Why Advocate for Food Trucks?
Food trucks are an important source of economic opportunity for entrepreneurs of all types. They can enhance the culinary culture of your city, increase employment, enliven streets, and provide food options in underserved areas – if you let them.
Lobbying for Change
Tim Johnson, a registered lobbyist and consultant from the Northwest Policy Group LLC, is our full-time Policy Director. He provides the Washington State Food Truck Association insight regarding the current political climate in Olympia and assists us in the development of specific legislative goals and objectives. Tim lobbies the state legislature and state agencies on our behalf, oversees our local government lobbying efforts, and helps us train and organize our statewide grassroots advocacy team.
Washington's first "Food Truck Lobby Day" in Olympia was held on Thursday, April 13th, 2017 from 11am to 2pm. This new event incorporated 13-food trucks and trailers parked at the state capitol to introduce all of our legislators, staff, lobbyists, and more to the greatness of food truck owners as passionate culinary artists. Mobile food vending continues to grow as an industry here in Washington and this community has real issues to still be addressed. This was such a great opportunity for food truck owners to meet their legislative representatives in person and show them we are an important small business industry growing in their communities.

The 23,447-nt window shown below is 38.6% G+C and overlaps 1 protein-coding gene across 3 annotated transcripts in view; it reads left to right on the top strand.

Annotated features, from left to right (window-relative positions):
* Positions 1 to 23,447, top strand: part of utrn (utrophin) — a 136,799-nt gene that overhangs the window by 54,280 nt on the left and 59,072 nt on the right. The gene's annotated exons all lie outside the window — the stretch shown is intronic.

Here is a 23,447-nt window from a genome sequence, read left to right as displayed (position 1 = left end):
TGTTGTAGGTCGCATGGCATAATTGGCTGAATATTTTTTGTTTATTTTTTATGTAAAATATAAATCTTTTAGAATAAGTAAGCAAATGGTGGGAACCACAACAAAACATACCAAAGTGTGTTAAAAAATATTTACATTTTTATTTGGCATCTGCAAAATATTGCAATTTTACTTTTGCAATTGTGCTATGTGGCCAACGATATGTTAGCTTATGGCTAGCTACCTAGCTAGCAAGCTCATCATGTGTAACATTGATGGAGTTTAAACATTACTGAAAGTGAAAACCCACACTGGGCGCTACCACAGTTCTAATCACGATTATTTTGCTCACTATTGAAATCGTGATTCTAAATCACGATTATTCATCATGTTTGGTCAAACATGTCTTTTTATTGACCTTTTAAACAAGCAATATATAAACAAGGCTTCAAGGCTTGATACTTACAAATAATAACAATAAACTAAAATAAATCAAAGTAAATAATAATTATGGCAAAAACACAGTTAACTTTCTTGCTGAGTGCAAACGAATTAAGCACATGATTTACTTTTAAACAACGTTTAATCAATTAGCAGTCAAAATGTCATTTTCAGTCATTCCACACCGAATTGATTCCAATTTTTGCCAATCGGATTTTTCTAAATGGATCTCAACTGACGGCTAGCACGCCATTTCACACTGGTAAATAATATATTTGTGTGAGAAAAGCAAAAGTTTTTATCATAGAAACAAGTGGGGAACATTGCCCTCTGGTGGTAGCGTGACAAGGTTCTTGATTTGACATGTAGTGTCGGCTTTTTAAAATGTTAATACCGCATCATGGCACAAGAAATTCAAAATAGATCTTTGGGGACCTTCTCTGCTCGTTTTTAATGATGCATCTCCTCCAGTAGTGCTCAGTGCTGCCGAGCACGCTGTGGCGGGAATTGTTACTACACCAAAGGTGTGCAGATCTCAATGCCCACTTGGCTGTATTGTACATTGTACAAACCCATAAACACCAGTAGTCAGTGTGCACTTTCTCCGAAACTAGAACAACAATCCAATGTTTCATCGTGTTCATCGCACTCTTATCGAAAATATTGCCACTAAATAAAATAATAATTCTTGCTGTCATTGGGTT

The Washington Constitution protects individuals from economic protectionism. Article I, section 12 of the state constitution—the “Privileges or Immunities” Clause—provides, “No law shall be passed granting to any citizen, class of citizens, or corporation other than municipal, privileges or immunities which upon the same terms shall not equally belong to all citizens, or corporations.”
The purpose of the Privileges or Immunities Clause is to “prevent people from seeking certain privileges or benefits to the disadvantage of others.” From the earliest days of statehood, the Washington Supreme Court counted the right to earn a living among the “privileges” with respect to which the government cannot play favorites.Thus, throughout the early 20th century, the court routinely struck down regulations that burdened the economic liberty of some citizens while granting special favors to others.
City Guidance & Other Resources